In December 1998, Roy appeared at the magistrate’s court, where he was convicted of treason, aiding and abetting the enemy, and conspiring to overthrow the government. Roy was released from prison during the RUF occupation of Freetown in January 1999. After RUF forces retreated from the city in February, he was rearrested by soldiers of the Nigerian-led peacekeeping force (ECOMOG). Roy contracted tuberculosis in prison. He received no medical treatment until April 26, four days before his death in the Lakka TB Hospital, 10 miles south of Freetown.
Indika Pathinivasan, Maharaja Television Network; Anura Priyantha, Independent Television Network, December 18, 1999, Colombo
At an election rally in Colombo, shrapnel from a suicide bomb aimed at President Chandrika Bandaranaike Kumaratunga fatally wounded Pathinivasan of Sri Lanka’s privately owned Maharaja Television Network and Priyantha of the state-owned Independent Television Network, both camera assistants. Five other journalists were injured by the blast, along with Kumaratunga and scores of onlookers.
The bomb exploded at around 10 p.m. near a barrier separating journalists, including Pathinivasan and Priyantha, from Kumaratunga and a car that had arrived to pick her up. At least 22 people were killed in the assassination attempt, according to police.
Pathinivasan died instantly of shrapnel wounds. Priyantha died later at a Colombo hospital.
Ahmet Taner Kislali, Cumhuriyet, October 21, 1999, Ankara
Kislali, a regular columnist for the daily Cumhuriyet, was killed in a bomb attack in front of his suburban Ankara home. He was pronounced dead on arrival at a local hospital after reportedly sustaining shrapnel wounds to his face and chest. His left arm was also torn off. Press reports, citing Turkish officials, said that the bomb was wrapped in newspaper and placed on the windshield of Kislali’s car. When Kislali attempted to remove the package, it exploded.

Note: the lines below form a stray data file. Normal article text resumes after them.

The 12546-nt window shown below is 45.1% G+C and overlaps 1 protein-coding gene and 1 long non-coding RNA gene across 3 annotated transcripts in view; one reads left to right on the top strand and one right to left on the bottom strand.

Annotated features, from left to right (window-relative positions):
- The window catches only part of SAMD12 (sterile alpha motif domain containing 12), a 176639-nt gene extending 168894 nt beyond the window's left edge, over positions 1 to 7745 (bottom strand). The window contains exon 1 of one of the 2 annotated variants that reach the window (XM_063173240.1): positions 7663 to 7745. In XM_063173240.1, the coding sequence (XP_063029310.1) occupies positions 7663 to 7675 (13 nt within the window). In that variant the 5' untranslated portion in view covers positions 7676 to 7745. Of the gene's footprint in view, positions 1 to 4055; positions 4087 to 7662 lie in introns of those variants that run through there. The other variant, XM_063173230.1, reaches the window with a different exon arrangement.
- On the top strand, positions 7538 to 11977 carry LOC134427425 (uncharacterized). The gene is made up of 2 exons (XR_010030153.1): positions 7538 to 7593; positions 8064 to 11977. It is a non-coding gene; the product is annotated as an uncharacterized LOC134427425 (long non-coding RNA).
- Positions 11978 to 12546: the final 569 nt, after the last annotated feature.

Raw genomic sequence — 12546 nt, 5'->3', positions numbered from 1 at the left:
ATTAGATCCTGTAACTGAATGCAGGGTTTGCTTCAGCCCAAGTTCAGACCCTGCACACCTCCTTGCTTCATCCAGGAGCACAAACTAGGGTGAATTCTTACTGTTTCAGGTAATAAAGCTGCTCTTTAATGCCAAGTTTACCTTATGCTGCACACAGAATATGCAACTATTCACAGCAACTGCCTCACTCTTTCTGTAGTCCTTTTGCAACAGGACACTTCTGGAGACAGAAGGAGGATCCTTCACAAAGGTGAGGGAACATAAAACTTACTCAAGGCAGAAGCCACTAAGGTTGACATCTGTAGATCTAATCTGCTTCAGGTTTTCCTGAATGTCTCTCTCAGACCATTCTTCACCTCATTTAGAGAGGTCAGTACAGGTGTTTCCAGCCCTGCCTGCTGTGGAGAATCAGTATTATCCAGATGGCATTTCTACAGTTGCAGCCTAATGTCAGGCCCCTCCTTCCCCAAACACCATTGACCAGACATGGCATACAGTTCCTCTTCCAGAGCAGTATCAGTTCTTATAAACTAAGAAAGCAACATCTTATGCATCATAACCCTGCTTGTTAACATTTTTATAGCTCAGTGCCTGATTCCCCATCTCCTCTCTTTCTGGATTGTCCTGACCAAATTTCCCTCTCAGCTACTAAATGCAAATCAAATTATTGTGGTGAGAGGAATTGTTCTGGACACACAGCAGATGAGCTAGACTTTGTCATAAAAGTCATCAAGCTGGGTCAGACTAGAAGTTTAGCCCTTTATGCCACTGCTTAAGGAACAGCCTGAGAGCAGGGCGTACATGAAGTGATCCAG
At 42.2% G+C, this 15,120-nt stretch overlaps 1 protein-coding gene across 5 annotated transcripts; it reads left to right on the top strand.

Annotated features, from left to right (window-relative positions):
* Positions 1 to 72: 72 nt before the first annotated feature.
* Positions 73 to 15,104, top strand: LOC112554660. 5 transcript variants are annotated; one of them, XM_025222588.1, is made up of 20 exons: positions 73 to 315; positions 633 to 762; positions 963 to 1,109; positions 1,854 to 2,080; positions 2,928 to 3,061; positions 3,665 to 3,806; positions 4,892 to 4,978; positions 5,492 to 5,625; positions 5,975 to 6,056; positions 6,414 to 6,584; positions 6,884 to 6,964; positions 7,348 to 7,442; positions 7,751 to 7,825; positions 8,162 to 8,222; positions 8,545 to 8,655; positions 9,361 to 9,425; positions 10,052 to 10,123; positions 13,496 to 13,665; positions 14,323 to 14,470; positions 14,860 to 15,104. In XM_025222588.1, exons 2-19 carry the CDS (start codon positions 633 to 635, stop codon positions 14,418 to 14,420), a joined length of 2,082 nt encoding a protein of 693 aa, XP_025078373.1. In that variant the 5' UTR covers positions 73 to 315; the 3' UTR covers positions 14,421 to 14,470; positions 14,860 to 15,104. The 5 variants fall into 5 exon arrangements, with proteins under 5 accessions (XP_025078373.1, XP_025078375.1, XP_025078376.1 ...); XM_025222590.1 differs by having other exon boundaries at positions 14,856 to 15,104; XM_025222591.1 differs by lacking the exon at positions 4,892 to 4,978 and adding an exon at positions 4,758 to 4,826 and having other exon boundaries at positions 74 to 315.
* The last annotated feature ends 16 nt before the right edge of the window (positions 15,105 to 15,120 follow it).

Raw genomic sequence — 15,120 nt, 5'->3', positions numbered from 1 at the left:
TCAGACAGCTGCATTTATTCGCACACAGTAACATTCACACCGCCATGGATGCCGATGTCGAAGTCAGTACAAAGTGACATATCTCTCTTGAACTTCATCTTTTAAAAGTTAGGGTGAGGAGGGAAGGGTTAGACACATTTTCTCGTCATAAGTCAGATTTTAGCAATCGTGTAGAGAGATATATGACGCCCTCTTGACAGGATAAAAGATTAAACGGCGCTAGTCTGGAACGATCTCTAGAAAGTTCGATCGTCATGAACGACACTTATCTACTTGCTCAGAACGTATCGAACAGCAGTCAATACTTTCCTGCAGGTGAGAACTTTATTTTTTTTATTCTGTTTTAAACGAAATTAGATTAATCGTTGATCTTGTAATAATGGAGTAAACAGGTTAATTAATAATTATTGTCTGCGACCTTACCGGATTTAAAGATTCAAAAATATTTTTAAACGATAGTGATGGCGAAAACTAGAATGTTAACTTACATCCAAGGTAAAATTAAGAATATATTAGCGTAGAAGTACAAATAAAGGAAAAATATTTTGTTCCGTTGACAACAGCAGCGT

While the identity of the perpetrators is unclear, Turkish security officials have been quoted as saying that the Great Eastern Islamic Raiders’ Front (IBDA-C), an extremist, underground Islamist group, claimed responsibility for the assassination of Kislali, who was a staunch secularist and critic of the Islamist movement in Turkey. These reports, however, have not been verified.
In addition to his work at Cumhuriyet, Kislali taught political science at Ankara University. He served as culture minister in the late 1970s and had also been a member of Parliament.
Slavko Curuvija, Dnevni Telegraf, Evropljanin, April 11, 1999, Belgrade
Belgrade publisher Curuvija, 51, owned the mass-circulation Dnevni Telegraf, the first private daily newspaper in Serbia, and the weekly magazine Evropljanin. In what appeared to be a professional assassination, he was killed at 4:40 p.m. on April 11 outside his home near the Yugoslav Parliament building.
Curuvija’s wife, Branka Prpa, who was pistol-whipped in the attack, said two gunmen dressed in black leather jackets fired several bullets into her husband’s back and head. His killing was the first that targeted a member of the independent Serbian media.
Curuvija had visited Washington in December 1998, when he told Congress’ Helsinki Commission that questioning the rule of President Slobodan Milosevic had become tantamount to treason. In March he was fined and sentenced to five months in jail for “spreading false information,” a violation of Serbia’s restrictive information law, after he published a story linking the killing of a Belgrade doctor to the Serbian deputy prime minister, Milovan Bojic. Curuvija refused to pay the fine and was appealing the sentence.
Just days before his murder, state television broadcast accusations against Curuvija alleging that he supported NATO’s attack on Yugoslavia.
Shao Yunhuan, Xinhua News Agency; Xu Xinghu and Zhu Ying, The Guangming Daily, May 8, 1999, Belgrade
The three journalists, all Chinese nationals, were on assignment in Belgrade to report on the war between NATO and Serbian forces. They were killed during the night when NATO bombs hit the Chinese Embassy, where the journalists were staying. Shao was 48, Xu was 29, and Zhu was 27.
Volker Kraemer, Gabriel Gruener, Stern, June 13, 1999, Kosovo
Kraemer, 56, a photographer, and Gruener, 35, a correspondent, were on assignment in Kosovo for the German magazine Stern. The two journalists and their interpreter, Senol Alit, were returning by car to Macedonia when they encountered sniper fire outside Dulje, 25 miles south of Pristina. The journalists tried to flee on foot and were hit at long range. Kraemer was killed instantly by a shot to the head; Groener was hit in the abdomen and died in a helicopter while being taken to a hospital in Tetovo,, Macedonia. Alit, who was driving the car, was also killed. His body was found lying next to the car.